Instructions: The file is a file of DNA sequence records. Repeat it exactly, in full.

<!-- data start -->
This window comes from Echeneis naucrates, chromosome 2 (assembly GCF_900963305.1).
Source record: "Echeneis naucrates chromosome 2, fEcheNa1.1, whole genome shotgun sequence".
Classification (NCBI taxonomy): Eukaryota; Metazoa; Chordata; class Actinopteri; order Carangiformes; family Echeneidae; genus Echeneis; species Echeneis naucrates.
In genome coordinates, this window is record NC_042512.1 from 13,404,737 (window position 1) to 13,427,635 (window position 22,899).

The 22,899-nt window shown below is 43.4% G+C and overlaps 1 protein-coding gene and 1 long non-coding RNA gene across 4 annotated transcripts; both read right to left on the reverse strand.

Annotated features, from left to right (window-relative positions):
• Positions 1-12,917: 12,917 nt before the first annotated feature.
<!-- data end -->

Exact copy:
This window comes from Echeneis naucrates, chromosome 2 (assembly GCF_900963305.1).
Source record: "Echeneis naucrates chromosome 2, fEcheNa1.1, whole genome shotgun sequence".
Classification (NCBI taxonomy): Eukaryota; Metazoa; Chordata; class Actinopteri; order Carangiformes; family Echeneidae; genus Echeneis; species Echeneis naucrates.
In genome coordinates, this window is record NC_042512.1 from 13,404,737 (window position 1) to 13,427,635 (window position 22,899).

The 22,899-nt window shown below is 43.4% G+C and overlaps 1 protein-coding gene and 1 long non-coding RNA gene across 4 annotated transcripts; both read right to left on the reverse strand.

Annotated features, from left to right (window-relative positions):
• Positions 1-12,917: 12,917 nt before the first annotated feature.